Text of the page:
Before starting a weeding project, you should make sure your library has an updated weeding policy. One is available on the State Library’s website (and in the resources below).

If you ever need assistance with weeding, don’t hesitate to contact your Library Development representative (and we’ll come running!).

Now that we’ve covered some weeding basics, it’s time to start weeding! Here are some great resources on weeding:

Videos/ Webinars/ Tutorials on Weeding:

Recommended Reading:

  • Allen, M. (2010). Weed ’em and reap: The art of weeding to avoid criticism. Library Media Connection. Retrieved from http://bit.ly/V2Nx0P
  • Chant, I. (2015). The art of weeding: Collection management. Library Journal. Retrieved from http://bit.ly/2sqVUqc
  • Vnuk, R. (2016). Weeding without worry: Transparency and communication help ease weeding woes. American Libraries. Retrieved from http://bit.ly/1Zi73Rm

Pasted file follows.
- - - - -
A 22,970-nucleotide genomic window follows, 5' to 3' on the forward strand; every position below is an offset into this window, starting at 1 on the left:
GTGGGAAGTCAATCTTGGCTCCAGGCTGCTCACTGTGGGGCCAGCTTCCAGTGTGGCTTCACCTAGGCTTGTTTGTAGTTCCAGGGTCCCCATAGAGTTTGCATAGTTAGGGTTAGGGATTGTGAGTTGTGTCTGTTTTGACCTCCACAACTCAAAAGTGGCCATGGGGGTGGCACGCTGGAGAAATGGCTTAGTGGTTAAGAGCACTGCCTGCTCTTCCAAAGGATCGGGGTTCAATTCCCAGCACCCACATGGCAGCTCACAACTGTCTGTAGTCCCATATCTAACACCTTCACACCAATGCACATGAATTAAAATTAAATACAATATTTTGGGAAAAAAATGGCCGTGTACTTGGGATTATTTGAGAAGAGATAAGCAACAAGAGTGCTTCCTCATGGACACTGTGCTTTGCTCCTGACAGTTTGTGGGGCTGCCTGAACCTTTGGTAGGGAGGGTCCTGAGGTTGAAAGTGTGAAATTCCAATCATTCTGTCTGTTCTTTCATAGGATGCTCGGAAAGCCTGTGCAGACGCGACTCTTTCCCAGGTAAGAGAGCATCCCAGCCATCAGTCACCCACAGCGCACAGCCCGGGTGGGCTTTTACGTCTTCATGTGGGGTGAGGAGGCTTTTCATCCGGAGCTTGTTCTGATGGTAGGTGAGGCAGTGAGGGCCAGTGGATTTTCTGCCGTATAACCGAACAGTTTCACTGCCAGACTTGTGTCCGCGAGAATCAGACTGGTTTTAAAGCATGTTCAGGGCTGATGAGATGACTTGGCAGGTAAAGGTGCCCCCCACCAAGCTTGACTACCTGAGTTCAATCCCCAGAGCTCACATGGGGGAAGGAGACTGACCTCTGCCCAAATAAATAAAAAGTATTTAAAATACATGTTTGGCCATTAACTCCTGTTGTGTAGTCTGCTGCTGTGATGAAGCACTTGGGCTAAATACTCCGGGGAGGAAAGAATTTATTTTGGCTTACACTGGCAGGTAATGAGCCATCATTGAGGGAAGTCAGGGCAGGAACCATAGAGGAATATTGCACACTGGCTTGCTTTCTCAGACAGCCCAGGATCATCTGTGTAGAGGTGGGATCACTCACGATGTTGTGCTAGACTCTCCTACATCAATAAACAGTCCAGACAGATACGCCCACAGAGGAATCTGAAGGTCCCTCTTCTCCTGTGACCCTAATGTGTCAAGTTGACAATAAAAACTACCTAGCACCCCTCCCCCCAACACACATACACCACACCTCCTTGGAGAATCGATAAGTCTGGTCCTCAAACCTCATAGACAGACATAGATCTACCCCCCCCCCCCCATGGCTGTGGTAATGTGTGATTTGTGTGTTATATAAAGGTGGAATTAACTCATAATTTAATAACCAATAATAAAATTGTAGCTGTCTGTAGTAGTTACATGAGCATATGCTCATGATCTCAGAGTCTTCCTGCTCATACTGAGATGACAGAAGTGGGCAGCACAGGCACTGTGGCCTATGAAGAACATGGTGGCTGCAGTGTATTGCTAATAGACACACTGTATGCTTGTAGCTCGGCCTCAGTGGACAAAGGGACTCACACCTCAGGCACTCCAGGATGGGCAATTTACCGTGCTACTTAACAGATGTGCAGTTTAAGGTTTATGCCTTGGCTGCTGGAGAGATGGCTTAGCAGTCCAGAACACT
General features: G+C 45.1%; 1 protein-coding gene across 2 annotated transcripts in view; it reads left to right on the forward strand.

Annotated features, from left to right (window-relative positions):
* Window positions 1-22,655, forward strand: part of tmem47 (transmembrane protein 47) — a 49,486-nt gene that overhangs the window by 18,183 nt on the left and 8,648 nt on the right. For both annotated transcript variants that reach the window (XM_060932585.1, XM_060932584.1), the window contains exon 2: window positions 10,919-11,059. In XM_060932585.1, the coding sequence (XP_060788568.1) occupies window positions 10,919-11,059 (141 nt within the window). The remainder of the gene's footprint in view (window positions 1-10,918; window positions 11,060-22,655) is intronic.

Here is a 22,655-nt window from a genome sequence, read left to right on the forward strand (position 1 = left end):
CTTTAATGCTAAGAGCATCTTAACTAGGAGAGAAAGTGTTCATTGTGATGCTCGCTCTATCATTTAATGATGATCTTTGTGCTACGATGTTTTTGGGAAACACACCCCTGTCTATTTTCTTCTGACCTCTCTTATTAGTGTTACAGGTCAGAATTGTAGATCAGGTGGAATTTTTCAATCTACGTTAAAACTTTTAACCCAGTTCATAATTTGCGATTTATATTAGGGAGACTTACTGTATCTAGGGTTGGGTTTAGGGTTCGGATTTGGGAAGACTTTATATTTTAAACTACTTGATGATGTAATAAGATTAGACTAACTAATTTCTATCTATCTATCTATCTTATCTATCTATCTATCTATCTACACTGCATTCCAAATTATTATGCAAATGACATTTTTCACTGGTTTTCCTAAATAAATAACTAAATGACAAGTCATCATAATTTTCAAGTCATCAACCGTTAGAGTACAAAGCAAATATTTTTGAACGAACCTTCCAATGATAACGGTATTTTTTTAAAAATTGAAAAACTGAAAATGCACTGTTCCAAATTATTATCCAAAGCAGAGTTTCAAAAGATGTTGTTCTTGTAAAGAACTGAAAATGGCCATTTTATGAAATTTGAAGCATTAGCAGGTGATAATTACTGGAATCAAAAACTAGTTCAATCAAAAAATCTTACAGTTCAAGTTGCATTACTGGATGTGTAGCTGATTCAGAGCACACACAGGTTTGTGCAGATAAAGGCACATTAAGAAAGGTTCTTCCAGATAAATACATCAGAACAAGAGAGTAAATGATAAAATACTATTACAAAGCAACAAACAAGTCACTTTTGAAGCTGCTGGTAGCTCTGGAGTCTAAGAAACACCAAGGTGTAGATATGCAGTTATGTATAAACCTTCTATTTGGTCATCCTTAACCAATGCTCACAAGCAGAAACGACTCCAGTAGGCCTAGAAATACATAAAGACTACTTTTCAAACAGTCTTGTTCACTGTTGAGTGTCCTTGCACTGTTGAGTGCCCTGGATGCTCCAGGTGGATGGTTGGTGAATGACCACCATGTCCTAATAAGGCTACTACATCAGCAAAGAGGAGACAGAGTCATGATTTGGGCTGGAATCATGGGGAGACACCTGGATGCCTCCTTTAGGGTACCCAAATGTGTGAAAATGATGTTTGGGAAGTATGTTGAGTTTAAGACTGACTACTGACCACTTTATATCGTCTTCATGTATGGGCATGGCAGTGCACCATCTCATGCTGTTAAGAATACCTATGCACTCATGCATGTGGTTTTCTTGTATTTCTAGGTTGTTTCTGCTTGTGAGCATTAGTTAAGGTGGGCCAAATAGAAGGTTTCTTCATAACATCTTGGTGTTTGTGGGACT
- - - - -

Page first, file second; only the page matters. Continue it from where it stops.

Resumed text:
What to Do with Weeded Books:

Factors for Weeding:

  • Consider things like age, last circulation date, number of circulations, condition, multiple copies, etc.
  • Also, you can use the acronym MUSTIE – Misleading, Ugly, Superseded, Trivial, Irrelevant, and Elsewhere (more information on MUSTIE can be found in the Crew manual)

Inspiring Quotes on Weeding:

  • “A good library collection is like a good haircut. It’s not what you cut–it’s what you leave.” – Anne Felix (CREW: A Weeding Manual for Modern Libraries)
  • “…it is better to have worthless books in the trash than have trash on your shelves.” – Melissa Allen (Weed ‘Em and Reap: The Art of Weeding to Avoid Criticism)